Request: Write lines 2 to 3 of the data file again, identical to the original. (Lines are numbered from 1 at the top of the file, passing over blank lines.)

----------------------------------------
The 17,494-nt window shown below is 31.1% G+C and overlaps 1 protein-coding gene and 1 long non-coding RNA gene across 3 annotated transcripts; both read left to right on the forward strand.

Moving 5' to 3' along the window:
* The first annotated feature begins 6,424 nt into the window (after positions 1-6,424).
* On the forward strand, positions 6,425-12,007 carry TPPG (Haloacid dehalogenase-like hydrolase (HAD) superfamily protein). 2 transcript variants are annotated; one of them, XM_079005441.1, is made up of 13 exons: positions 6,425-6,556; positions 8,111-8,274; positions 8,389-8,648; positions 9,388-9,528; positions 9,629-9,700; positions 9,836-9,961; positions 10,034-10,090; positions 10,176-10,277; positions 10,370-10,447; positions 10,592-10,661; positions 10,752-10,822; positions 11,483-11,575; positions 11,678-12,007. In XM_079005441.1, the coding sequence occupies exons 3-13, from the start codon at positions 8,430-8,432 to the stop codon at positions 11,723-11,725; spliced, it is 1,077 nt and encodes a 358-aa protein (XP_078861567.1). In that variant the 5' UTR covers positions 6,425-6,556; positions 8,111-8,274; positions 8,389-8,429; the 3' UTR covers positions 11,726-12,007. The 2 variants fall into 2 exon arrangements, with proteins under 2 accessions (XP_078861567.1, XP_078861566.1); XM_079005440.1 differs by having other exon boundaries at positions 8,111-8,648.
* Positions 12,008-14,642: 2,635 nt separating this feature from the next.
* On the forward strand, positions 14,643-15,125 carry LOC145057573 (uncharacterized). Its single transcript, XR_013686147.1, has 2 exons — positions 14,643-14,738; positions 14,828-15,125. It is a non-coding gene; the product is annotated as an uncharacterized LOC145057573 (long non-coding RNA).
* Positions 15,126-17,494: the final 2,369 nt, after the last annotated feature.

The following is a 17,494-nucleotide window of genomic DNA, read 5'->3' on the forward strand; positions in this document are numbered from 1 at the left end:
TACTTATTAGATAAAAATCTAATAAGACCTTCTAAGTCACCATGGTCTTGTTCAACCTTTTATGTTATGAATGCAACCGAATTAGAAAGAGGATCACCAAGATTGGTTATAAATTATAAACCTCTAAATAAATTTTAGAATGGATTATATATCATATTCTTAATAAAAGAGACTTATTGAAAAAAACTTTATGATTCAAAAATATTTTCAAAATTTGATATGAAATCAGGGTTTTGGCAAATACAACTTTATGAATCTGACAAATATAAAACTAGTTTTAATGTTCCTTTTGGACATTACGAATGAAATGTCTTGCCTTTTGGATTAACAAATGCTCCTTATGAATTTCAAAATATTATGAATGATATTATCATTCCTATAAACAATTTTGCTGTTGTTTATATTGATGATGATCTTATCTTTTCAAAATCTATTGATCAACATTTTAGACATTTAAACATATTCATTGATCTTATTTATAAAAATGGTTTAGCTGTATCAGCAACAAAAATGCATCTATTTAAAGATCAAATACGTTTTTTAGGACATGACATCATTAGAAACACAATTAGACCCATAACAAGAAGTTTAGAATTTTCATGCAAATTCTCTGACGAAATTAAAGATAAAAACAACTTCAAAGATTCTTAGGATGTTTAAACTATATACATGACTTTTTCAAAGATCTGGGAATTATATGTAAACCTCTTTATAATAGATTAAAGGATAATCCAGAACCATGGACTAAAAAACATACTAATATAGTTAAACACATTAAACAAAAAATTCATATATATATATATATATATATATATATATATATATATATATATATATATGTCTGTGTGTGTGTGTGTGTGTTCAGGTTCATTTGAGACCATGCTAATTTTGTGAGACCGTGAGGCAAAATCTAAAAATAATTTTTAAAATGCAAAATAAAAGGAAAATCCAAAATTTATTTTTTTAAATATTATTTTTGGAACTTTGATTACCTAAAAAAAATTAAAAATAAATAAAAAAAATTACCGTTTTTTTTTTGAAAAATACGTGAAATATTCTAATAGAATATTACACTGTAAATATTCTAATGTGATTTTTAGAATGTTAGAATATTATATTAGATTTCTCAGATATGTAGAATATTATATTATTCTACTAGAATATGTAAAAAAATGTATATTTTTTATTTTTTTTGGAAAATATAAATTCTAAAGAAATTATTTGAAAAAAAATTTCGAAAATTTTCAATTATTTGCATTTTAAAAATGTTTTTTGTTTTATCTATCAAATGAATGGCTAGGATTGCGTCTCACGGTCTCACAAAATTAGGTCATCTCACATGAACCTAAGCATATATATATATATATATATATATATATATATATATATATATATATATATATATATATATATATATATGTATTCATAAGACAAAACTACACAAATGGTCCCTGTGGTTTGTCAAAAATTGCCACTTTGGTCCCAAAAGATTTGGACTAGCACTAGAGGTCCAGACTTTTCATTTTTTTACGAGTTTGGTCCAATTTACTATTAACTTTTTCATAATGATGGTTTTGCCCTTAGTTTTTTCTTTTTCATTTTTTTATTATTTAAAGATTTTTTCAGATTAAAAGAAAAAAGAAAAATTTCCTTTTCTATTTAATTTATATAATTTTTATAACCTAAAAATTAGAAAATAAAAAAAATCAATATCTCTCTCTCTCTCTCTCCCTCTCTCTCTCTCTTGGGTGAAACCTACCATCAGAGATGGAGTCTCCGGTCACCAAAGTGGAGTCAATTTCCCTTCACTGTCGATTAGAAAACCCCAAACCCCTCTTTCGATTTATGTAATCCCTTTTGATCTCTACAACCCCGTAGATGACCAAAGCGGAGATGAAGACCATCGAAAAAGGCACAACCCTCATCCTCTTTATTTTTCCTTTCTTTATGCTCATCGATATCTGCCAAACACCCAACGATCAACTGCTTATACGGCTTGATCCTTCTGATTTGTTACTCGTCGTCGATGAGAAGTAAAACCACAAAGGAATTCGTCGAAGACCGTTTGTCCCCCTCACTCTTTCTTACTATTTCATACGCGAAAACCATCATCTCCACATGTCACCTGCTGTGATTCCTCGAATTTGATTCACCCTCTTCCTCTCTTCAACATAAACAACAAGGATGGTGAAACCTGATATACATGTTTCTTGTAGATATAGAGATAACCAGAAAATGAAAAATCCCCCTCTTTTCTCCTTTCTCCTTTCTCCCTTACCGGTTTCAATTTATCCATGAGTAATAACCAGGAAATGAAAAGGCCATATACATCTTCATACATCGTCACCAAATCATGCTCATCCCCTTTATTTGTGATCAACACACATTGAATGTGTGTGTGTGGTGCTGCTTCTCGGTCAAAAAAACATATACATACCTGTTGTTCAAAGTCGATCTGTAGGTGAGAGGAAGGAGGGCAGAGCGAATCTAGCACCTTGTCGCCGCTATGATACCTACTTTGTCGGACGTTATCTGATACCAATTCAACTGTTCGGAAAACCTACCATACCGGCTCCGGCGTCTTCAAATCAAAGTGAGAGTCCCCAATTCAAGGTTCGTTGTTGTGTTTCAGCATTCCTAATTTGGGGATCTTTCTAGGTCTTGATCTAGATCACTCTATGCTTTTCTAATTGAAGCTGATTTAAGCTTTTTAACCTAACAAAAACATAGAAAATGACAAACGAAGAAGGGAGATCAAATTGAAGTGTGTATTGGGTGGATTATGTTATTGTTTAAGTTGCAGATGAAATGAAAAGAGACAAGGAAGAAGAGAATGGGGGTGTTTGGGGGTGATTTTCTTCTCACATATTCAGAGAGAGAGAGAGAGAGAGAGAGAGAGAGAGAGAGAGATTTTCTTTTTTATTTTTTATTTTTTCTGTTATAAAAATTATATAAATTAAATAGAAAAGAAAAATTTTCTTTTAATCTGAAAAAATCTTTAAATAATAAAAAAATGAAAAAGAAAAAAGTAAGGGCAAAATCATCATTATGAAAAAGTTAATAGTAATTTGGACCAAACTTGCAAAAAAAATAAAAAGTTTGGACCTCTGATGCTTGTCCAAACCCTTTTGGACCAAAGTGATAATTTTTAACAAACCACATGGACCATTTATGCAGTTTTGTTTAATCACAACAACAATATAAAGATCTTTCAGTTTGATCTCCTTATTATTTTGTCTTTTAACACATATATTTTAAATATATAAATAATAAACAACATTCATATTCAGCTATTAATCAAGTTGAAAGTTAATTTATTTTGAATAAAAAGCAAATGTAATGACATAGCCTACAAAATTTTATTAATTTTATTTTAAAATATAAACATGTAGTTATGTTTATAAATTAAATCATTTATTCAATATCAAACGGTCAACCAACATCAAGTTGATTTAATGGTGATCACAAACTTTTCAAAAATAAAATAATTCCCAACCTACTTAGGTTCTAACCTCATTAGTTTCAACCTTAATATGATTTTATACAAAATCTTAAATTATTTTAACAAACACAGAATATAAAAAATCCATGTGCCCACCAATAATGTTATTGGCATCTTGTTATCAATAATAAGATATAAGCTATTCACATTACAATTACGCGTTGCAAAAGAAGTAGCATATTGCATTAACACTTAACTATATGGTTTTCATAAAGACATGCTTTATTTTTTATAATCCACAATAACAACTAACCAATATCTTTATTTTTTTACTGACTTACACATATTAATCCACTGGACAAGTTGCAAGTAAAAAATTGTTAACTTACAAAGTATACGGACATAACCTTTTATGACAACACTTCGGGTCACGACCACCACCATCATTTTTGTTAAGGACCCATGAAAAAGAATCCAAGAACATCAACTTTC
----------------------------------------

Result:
Moving 5' to 3' along the window:
* The first annotated feature begins 6,424 nt into the window (after positions 1-6,424).